Turnips grow again

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I went for a walk yesterday with our dog, Linden. For one-and-a-half-year-old, he’s less puppy than you’d think. He sits underneath my desk while I write or on his bed in front of the gas fireplace, snoozing or twitching his eyes toward the ceiling. He is patient with me while I tap the keys and eat lunch at my desk. I take advantage of his easy disposition, without meaning to, blowing off a walk around the block so I can get one more section written.

But yesterday, as I said, we did walk. It was going on late morning but still, the dew was in the air and on spider webs that were strung between dying leaves, hanging with drunk weight.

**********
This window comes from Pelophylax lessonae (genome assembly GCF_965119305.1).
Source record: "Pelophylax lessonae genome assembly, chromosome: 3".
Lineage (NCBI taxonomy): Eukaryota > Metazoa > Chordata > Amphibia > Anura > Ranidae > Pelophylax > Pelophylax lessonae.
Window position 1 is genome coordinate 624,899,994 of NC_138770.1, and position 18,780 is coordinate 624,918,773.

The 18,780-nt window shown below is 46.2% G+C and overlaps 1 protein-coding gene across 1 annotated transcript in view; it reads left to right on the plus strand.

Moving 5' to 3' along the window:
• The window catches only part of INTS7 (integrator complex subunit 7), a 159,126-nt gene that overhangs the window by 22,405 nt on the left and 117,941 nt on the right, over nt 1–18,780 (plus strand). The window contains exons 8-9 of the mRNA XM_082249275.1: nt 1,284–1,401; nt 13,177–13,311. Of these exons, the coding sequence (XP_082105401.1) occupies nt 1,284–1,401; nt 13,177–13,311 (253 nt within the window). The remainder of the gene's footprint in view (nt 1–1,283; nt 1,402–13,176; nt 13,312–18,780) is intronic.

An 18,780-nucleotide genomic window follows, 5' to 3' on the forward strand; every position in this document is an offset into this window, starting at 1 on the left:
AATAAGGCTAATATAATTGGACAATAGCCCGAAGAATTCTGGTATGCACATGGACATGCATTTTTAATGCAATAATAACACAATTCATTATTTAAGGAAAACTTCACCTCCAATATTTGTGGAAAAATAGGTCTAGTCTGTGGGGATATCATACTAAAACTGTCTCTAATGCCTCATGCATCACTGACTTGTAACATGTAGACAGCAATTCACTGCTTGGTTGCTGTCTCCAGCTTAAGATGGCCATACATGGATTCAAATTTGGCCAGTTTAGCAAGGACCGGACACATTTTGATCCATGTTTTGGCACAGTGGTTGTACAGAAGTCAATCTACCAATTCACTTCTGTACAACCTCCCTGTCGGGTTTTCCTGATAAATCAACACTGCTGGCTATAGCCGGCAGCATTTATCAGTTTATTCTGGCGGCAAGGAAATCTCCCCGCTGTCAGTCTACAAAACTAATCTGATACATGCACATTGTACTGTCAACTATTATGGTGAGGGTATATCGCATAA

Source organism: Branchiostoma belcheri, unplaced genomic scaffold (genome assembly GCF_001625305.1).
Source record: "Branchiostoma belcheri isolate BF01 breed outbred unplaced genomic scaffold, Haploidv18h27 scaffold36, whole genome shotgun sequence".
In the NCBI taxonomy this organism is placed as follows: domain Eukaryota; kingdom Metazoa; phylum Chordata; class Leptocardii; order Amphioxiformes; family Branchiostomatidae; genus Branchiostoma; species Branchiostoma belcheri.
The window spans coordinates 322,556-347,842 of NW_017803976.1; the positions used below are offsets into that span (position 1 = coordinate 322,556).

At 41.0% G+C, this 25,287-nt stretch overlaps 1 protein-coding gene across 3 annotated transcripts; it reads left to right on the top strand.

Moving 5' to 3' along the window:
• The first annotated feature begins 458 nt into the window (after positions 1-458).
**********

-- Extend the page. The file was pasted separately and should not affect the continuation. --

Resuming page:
There were so many and every one had its own personality – full circle or broken wing. My chest tightened at the sternum when I looked at them, these transient, tender, temporary creations. I kept tugging on the dog’s leash so I could pull out my phone and take photos.

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Tonight I’m playing hooky from a family outing so I can write and attend a neighborhood meeting. And the dog is not patient. He yawns a pesky arroohh behind me. Then he whines, softly enough that he knows I won’t scold him. When I turn around, he’s dropped the ball and nudged it forward with his nose. If I approach it slowly enough, I can pin it down with my boot, pick it up and throw it into the other room for him to chase.

This is fall. Work and play. Give up the plan sometimes and pounce for fun. When it’s a busy week, I’m glad that our share of vegetables still arrives every Tuesday, often with things we can eat straight from the box. More play and more work means less cooking sometimes, and I like that. And I like that a salad turnip can mean autumn as much as the dew and the dog’s twitching tail and the back-lit leaves.

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